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Hi, I'm a second year student at uOttawa in OT and was wondering why don't more people apply to uOttawa since it's way less competitive than other Ontario schools. How big of a barrier is French to most applicants? Personally, as an anglophone who's only taken a few years of French immersion, I've been able to manage just fine.

I'm curious to hear what you guys think

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Personally, the requirement for certain pre-requisites took me out of the running as my undergrad was not in a science-related field.

I am in the same boat for French though with French immersion.  Some questions for you:

- Did you do a French test or did you just say you were French Immerision?

- Is the course taught in French?

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6 hours ago, OTwanderer said:

Personally, the requirement for certain pre-requisites took me out of the running as my undergrad was not in a science-related field.

I am in the same boat for French though with French immersion.  Some questions for you:

- Did you do a French test or did you just say you were French Immerision?

- Is the course taught in French?

Thanks for replying!

- I was in the last cohort that had the MMIs where half the stations were in French and half were in English so the evaluators were able to test your proficiency on the spot in addition to how well you answered questions. That got replaced the following year with CASPer and the written bilingual tests (coincidentally, in time for COVID)

- Most of the lectures and seminars are in French. However, a couple of courses had guest profs and speakers that were anglophone so those were in English. Also, all of the readings are in English since that's the language in which most papers are published.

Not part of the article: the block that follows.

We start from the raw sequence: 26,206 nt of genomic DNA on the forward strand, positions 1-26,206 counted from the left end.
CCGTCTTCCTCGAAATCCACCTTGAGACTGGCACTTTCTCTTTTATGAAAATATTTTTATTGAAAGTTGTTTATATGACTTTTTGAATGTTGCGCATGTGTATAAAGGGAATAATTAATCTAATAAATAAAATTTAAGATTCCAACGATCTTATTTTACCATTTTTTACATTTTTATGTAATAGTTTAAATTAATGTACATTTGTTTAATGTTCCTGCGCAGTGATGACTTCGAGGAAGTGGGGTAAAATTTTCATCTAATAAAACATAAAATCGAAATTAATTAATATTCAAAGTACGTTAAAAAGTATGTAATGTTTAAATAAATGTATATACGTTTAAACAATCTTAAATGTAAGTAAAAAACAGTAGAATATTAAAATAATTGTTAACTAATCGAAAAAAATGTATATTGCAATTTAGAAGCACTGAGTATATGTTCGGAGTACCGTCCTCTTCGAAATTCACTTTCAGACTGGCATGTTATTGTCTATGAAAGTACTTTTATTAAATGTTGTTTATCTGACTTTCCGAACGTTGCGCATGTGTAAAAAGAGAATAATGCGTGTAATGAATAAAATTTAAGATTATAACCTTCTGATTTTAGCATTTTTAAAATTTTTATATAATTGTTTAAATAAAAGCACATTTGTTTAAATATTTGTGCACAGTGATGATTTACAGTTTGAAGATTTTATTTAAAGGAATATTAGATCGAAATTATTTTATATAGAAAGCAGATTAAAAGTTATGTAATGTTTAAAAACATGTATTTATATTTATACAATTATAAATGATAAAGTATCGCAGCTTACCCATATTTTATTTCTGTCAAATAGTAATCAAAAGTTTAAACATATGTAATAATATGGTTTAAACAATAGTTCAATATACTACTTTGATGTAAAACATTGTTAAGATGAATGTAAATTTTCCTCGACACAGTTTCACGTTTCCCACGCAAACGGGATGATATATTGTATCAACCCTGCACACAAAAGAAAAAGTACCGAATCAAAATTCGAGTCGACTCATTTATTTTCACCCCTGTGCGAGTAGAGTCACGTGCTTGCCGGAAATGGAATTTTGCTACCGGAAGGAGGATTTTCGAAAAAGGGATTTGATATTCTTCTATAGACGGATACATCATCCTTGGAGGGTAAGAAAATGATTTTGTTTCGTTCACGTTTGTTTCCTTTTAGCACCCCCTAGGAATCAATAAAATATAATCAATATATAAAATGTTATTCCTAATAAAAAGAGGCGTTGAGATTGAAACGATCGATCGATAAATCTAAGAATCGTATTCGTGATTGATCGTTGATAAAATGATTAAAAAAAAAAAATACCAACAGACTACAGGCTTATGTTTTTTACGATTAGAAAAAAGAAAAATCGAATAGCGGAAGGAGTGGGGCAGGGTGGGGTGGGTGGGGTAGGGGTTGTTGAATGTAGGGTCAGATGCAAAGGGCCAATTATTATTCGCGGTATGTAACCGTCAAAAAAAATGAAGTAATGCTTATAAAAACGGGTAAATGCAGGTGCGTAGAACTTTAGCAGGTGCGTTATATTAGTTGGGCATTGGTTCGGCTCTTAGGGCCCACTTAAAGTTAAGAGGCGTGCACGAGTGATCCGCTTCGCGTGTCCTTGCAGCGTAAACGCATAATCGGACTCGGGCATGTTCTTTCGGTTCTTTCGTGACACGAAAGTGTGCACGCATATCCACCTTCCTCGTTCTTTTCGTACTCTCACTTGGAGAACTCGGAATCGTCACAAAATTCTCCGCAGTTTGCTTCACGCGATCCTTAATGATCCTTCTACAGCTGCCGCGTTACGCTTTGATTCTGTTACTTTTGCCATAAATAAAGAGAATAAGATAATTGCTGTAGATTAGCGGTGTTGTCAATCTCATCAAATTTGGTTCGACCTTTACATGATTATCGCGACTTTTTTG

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Hi! Just got accepted into Uottawa OT! My French writing wasn't great buy I'm strong in the rest. Working on getting better on my writing this summer. Any tips for a newbie? I'm graduating from kin Uottawa. Most of my experience was in PT so I'm still discovering things about this field. Seems like you help people a lot and I'm sure I'll love the diversity. I like how mental and physical health is considered. Worried about finding placements with Covid. I'm a 29/M applicant. Is it true it's all women? Also is it all online?

Thanks!!

 

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Speaking from experience my school has sent a lot of students to Ottawa rehab over the years and there are a few things that stand out.

A lot of people don't believe their french is adequate or don't have any french at all. On the other hand some fluent French people are hesitant about having that cross between non-fluent french speakers in a French program and how those people can interfere with their learning (from personal experience not an issue but it is something that worries people) I accepted Ottawa looking for that diverse experience and that cross between different perspectives

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17 hours ago, shad892 said: